Recently, however, much like discovering the Best of College A Cappella, we have been discovering the Best of College Egalitarian Writing. Fresh young scholars have begun sending us their best work, in addition to their professors forwarding it to us. If I had been thinking that seminary students are the voice of the egalitarian future, I have now discovered a voice echoing closely behind them. Why not listen to the best of all these voices and hear where egalitarian scholarship will be going in the mid-twenty-first century when our present voices dim? In these bold papers written by late teenagers and early twenty-somethings, we may very well be hearing our future spokespeople.
So, what are the statements we have gathered for you?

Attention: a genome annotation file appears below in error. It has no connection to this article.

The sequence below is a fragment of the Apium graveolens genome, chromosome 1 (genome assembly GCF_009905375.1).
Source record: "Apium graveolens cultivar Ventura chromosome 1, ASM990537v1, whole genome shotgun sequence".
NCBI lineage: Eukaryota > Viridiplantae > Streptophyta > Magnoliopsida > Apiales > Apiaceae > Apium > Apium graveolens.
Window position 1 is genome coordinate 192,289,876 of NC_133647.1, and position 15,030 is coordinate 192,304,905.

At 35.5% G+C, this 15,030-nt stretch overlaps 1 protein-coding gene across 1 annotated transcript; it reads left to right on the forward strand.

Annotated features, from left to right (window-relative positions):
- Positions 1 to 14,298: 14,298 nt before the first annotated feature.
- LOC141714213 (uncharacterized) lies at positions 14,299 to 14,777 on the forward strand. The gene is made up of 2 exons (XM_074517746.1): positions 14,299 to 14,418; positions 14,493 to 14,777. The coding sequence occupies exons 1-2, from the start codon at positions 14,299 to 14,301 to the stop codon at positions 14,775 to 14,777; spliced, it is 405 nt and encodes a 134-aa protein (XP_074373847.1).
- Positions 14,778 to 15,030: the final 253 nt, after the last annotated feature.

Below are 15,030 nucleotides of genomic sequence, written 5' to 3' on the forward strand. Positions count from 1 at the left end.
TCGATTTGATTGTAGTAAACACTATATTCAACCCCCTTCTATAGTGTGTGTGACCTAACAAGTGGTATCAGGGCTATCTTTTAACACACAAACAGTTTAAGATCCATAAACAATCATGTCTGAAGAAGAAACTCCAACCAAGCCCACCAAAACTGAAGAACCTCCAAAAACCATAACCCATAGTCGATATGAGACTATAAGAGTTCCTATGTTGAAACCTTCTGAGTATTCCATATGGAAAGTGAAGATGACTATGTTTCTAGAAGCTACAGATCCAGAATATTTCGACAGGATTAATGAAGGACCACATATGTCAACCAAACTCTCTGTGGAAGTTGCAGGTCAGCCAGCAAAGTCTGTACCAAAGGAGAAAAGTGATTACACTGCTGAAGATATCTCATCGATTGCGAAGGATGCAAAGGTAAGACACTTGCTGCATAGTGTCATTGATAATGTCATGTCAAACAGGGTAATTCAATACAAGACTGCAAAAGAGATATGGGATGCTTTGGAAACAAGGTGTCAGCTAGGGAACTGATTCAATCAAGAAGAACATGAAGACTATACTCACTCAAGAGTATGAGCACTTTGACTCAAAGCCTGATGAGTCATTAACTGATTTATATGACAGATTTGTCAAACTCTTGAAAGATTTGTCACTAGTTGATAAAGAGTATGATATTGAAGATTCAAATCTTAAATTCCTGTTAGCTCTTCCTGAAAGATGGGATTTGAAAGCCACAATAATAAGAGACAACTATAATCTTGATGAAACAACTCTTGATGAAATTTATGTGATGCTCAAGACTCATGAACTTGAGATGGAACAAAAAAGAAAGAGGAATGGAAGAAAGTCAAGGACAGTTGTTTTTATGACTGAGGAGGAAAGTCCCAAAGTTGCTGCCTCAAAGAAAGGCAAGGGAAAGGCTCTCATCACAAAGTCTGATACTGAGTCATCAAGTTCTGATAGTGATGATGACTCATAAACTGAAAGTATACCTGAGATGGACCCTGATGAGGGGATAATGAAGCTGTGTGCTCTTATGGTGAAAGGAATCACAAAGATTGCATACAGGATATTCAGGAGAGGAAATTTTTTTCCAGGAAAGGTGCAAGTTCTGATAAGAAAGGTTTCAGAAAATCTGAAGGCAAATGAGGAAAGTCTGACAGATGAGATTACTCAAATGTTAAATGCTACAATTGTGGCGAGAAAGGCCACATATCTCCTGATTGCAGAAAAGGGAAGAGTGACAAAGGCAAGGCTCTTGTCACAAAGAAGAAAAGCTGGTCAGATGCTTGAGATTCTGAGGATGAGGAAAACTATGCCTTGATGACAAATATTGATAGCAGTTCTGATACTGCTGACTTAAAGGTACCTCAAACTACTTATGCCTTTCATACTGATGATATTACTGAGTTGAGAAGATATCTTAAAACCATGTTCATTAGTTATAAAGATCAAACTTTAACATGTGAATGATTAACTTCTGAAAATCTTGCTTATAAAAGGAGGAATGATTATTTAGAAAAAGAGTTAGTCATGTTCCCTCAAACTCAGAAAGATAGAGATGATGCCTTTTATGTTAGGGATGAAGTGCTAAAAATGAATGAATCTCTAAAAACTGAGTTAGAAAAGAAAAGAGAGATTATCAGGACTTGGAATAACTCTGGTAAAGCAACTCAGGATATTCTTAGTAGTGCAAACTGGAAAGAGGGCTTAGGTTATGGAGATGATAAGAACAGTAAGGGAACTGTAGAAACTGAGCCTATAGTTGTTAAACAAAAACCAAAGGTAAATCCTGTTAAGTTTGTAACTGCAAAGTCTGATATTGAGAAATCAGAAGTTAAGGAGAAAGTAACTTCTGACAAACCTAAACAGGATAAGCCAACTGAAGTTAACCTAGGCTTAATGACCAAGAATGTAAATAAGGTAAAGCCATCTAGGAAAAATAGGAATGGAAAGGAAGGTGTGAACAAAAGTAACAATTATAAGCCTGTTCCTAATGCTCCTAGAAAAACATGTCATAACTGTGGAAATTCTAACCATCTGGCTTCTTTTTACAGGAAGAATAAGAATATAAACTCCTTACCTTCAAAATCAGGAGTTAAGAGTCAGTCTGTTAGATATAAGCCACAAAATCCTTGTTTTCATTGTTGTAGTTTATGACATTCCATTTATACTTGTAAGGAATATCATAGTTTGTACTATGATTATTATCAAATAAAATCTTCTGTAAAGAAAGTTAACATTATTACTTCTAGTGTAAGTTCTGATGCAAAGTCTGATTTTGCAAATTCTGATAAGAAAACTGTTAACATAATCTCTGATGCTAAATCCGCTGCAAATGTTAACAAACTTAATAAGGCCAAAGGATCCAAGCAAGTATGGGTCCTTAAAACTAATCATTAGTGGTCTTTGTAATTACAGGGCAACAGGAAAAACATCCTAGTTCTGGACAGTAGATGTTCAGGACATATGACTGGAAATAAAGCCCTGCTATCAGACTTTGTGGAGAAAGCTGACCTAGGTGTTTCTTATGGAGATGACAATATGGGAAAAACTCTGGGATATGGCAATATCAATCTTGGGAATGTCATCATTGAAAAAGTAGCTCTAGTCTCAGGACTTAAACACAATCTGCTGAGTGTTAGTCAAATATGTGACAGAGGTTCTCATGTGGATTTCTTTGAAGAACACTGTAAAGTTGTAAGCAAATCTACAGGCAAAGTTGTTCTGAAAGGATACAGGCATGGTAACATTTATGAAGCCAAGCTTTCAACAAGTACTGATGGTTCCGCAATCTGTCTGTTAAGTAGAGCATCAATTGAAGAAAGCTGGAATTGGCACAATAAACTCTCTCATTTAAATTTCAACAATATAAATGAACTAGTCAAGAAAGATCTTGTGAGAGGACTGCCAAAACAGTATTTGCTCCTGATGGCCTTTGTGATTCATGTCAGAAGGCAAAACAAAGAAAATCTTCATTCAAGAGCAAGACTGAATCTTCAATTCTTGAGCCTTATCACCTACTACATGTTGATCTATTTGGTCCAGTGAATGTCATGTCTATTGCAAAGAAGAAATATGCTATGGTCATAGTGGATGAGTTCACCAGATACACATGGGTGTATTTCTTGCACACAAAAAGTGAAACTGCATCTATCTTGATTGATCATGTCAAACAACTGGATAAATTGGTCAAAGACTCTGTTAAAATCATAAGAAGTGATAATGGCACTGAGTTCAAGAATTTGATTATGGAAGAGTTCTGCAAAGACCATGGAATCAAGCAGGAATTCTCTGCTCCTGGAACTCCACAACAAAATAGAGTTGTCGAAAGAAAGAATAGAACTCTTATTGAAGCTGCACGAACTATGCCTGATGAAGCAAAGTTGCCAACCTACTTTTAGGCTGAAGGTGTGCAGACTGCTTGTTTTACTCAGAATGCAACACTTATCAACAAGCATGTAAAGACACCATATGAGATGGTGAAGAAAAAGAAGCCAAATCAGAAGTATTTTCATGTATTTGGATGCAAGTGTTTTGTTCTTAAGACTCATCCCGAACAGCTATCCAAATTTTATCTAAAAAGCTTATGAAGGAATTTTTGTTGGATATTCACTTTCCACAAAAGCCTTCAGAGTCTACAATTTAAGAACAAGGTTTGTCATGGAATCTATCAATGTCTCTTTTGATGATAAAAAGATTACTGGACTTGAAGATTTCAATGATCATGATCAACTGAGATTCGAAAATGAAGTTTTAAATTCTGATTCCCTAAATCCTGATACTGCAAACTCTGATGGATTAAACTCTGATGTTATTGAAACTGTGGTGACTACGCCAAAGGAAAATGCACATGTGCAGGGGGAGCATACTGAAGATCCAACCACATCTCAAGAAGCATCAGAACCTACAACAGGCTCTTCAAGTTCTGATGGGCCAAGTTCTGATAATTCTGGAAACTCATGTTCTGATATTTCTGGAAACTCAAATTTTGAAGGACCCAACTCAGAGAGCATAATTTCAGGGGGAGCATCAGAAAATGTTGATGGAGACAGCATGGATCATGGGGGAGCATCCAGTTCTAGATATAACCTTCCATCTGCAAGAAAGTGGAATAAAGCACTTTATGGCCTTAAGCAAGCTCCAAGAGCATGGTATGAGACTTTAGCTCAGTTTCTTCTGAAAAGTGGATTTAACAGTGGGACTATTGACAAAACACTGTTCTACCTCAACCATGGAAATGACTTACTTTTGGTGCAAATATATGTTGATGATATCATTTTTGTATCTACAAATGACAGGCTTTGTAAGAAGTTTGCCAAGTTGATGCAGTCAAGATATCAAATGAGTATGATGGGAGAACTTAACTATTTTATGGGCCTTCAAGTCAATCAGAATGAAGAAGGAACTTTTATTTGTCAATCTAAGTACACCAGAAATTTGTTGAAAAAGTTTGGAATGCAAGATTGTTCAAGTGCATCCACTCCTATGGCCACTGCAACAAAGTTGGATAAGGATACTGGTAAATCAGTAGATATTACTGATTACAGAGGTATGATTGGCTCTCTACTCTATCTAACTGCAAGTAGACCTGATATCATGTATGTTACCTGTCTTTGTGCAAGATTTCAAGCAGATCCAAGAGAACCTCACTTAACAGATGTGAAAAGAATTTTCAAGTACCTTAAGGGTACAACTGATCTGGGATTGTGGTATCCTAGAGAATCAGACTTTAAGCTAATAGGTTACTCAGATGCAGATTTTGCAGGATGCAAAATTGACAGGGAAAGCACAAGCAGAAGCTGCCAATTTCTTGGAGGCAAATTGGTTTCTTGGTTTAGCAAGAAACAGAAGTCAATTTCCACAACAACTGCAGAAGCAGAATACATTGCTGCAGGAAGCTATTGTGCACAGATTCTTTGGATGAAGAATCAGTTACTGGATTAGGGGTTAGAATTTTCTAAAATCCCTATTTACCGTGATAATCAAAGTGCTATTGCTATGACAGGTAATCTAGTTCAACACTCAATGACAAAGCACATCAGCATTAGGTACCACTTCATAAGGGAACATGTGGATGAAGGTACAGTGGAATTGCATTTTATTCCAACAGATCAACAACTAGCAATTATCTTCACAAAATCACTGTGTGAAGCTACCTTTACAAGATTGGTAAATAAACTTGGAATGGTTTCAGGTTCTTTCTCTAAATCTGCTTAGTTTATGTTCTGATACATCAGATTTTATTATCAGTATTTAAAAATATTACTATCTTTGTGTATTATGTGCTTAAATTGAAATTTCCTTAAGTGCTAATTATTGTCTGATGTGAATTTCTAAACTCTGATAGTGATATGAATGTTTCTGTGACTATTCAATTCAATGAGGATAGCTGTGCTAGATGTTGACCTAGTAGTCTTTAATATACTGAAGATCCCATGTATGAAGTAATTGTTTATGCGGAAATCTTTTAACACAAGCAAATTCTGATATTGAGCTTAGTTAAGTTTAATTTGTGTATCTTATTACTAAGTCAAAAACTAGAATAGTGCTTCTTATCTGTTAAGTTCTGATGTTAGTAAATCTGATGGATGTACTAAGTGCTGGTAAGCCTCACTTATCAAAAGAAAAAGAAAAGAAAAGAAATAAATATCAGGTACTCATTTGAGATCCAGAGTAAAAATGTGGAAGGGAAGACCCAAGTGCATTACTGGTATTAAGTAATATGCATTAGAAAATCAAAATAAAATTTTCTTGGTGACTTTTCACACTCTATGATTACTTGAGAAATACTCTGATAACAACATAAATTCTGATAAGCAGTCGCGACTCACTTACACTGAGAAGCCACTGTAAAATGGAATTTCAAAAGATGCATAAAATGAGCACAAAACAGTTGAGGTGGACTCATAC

As every good school year opens with orientation for new and returning students, our opening piece is our word of orientation to set us all looking in the right direction with a reminder of what higher education is supposed to be all about—a preparation for life and ministry. These wise words from Professor DesAnne Hippe were shared this year with the graduating women at Bethel Seminary. They echo all the best words given across the educational landscape from high school to college to graduate school commencements, and they remind us once again what was the point of all this work: to be able to discern ourselves and our gifts more accurately with God’s vision. Following these, our first author, Leah Welch of Bethel University, reintroduces us all to a woman who saw the point of education so clearly that she created an educational model in 1792 that is still impacting us today. Next, Justin Miller of Bethel Seminary takes us down another historical path, exposing a fascinating shift in the gender debates that puts some context on today’s struggles. Alexander Bearden of Bethel University follows with an interesting and insightful perspective on the possibility of reading 1 Corinthians 11:2-16 with an egalitarian exegesis. Jessica Buzzell, our poet, is our freshest face, being an incoming freshman at Taylor University. Jess shares some poems from the heart, reminding us again that college is a time for discovering who exactly it is that God has created each of us to be. The beautiful and intriguing flower photograph is by Gordon College junior Jonathan Camery-Hoggatt, who also contributed our cover photograph of Gordon College women and men. Finally, Gordon College’s Brynn Camery-Hoggatt and Nealson Munn turn some of that penetrating analysis outwards as they go a couple of tough rounds with John Eldredge’s Wild at Heart. All in all, expect keen insight and energetic zest, all in a mix of satisfying scholarship. Egalitarian thinking is alive and well and, like a Christian college choir, in harmony with God’s truth.